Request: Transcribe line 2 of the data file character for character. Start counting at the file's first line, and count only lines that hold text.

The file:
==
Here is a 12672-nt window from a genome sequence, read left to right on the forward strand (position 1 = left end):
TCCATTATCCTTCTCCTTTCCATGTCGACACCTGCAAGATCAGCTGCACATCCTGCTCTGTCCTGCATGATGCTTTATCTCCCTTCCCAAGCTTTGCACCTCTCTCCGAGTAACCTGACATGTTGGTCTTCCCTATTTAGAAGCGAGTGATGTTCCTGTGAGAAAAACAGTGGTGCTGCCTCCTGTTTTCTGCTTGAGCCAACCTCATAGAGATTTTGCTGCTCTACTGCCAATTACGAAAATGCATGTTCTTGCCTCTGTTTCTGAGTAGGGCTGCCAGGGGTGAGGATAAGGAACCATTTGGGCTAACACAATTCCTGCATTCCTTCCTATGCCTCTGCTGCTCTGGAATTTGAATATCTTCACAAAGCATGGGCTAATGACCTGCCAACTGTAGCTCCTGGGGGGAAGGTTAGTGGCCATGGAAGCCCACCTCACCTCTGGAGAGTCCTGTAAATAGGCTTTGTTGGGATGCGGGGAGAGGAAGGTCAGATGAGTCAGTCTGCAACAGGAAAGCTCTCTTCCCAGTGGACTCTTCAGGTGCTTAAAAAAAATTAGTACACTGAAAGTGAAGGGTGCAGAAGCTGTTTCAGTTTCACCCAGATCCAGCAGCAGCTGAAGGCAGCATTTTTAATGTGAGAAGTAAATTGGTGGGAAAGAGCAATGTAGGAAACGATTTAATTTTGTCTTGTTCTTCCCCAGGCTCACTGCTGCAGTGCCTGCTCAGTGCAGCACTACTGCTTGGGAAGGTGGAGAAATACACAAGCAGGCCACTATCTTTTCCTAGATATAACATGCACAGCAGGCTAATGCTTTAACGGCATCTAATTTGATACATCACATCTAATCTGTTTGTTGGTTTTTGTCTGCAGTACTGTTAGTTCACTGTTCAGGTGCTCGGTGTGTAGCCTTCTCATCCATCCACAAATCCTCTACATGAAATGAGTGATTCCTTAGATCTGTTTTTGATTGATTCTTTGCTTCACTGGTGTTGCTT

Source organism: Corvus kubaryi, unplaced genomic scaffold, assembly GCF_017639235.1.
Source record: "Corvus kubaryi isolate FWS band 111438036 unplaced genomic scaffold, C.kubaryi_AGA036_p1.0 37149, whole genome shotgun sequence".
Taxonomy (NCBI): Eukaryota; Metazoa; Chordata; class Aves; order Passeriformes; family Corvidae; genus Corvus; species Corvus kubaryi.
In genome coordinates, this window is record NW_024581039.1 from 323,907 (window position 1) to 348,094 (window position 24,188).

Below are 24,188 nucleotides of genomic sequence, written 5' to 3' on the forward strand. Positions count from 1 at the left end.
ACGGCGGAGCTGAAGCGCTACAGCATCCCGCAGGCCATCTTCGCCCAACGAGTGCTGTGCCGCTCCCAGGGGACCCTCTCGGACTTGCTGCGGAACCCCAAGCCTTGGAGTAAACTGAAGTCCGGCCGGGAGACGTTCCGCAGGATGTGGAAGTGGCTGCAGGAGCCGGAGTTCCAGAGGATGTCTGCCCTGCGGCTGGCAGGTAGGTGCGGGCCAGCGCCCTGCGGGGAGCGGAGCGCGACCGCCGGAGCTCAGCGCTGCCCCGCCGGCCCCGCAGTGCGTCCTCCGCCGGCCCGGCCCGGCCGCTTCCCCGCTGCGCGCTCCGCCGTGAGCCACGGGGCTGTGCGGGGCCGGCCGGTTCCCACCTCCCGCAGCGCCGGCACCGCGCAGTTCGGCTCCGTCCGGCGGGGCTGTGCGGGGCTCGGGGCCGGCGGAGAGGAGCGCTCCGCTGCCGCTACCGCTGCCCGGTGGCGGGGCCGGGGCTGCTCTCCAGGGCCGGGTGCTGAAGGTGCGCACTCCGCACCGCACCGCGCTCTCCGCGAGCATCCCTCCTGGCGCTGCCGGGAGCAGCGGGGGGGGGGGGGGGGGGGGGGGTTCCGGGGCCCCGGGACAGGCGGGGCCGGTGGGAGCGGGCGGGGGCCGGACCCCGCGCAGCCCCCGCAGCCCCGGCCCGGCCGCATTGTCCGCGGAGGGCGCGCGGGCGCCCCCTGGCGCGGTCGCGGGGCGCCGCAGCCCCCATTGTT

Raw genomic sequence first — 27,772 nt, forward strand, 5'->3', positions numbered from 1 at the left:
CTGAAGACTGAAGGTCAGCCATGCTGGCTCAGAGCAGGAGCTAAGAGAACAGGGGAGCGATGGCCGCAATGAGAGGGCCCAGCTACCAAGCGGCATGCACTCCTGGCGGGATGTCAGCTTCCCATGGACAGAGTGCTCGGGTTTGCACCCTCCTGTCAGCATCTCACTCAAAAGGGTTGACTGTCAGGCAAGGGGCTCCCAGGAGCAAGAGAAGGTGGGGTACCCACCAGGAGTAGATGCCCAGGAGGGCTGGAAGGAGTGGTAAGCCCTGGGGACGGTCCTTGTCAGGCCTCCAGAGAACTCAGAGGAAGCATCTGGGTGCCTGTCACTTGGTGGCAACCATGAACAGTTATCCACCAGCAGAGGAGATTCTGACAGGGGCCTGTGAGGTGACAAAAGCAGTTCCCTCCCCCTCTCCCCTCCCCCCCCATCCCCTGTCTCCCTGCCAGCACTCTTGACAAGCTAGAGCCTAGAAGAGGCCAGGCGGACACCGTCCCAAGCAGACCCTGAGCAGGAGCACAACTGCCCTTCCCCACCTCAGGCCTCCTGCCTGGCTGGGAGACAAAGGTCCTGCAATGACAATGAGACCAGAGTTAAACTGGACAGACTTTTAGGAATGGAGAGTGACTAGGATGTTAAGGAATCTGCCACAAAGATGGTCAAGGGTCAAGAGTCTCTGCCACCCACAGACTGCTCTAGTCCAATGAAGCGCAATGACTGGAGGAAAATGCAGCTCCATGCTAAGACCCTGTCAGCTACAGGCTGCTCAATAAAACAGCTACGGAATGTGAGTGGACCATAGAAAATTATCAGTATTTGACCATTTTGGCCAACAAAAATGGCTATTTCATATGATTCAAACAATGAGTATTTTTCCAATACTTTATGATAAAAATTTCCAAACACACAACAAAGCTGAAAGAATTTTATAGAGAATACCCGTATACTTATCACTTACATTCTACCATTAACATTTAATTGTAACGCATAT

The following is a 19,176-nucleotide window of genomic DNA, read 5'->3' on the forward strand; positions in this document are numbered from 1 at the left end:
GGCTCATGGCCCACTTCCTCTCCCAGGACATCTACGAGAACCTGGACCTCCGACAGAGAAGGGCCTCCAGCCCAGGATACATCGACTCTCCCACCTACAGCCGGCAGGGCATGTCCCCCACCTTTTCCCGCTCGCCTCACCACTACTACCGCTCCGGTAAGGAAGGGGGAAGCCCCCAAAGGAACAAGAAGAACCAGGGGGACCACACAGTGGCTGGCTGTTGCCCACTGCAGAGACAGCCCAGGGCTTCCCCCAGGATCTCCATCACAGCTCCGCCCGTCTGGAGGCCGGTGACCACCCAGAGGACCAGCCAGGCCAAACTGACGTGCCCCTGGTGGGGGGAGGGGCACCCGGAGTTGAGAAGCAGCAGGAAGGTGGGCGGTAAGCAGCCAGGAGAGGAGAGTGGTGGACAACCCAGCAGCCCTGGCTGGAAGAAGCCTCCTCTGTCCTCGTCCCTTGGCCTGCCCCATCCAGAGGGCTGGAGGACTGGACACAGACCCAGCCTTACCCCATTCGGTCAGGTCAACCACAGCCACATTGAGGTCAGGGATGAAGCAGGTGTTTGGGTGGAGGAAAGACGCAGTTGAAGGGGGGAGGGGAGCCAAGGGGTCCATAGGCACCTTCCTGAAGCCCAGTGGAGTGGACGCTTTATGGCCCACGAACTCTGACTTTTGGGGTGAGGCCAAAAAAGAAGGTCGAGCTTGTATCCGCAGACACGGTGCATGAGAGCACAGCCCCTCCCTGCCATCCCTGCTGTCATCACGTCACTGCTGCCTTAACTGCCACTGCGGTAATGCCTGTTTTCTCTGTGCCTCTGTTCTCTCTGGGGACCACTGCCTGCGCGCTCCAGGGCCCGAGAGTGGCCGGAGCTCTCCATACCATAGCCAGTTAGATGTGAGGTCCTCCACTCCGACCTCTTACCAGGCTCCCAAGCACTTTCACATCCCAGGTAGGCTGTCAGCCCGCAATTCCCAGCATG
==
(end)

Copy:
TCCATTATCCTTCTCCTTTCCATGTCGACACCTGCAAGATCAGCTGCACATCCTGCTCTGTCCTGCATGATGCTTTATCTCCCTTCCCAAGCTTTGCACCTCTCTCCGAGTAACCTGACATGTTGGTCTTCCCTATTTAGAAGCGAGTGATGTTCCTGTGAGAAAAACAGTGGTGCTGCCTCCTGTTTTCTGCTTGAGCCAACCTCATAGAGATTTTGCTGCTCTACTGCCAATTACGAAAATGCATGTTCTTGCCTCTGTTTCTGAGTAGGGCTGCCAGGGGTGAGGATAAGGAACCATTTGGGCTAACACAATTCCTGCATTCCTTCCTATGCCTCTGCTGCTCTGGAATTTGAATATCTTCACAAAGCATGGGCTAATGACCTGCCAACTGTAGCTCCTGGGGGGAAGGTTAGTGGCCATGGAAGCCCACCTCACCTCTGGAGAGTCCTGTAAATAGGCTTTGTTGGGATGCGGGGAGAGGAAGGTCAGATGAGTCAGTCTGCAACAGGAAAGCTCTCTTCCCAGTGGACTCTTCAGGTGCTTAAAAAAAATTAGTACACTGAAAGTGAAGGGTGCAGAAGCTGTTTCAGTTTCACCCAGATCCAGCAGCAGCTGAAGGCAGCATTTTTAATGTGAGAAGTAAATTGGTGGGAAAGAGCAATGTAGGAAACGATTTAATTTTGTCTTGTTCTTCCCCAGGCTCACTGCTGCAGTGCCTGCTCAGTGCAGCACTACTGCTTGGGAAGGTGGAGAAATACACAAGCAGGCCACTATCTTTTCCTAGATATAACATGCACAGCAGGCTAATGCTTTAACGGCATCTAATTTGATACATCACATCTAATCTGTTTGTTGGTTTTTGTCTGCAGTACTGTTAGTTCACTGTTCAGGTGCTCGGTGTGTAGCCTTCTCATCCATCCACAAATCCTCTACATGAAATGAGTGATTCCTTAGATCTGTTTTTGATTGATTCTTTGCTTCACTGGTGTTGCTT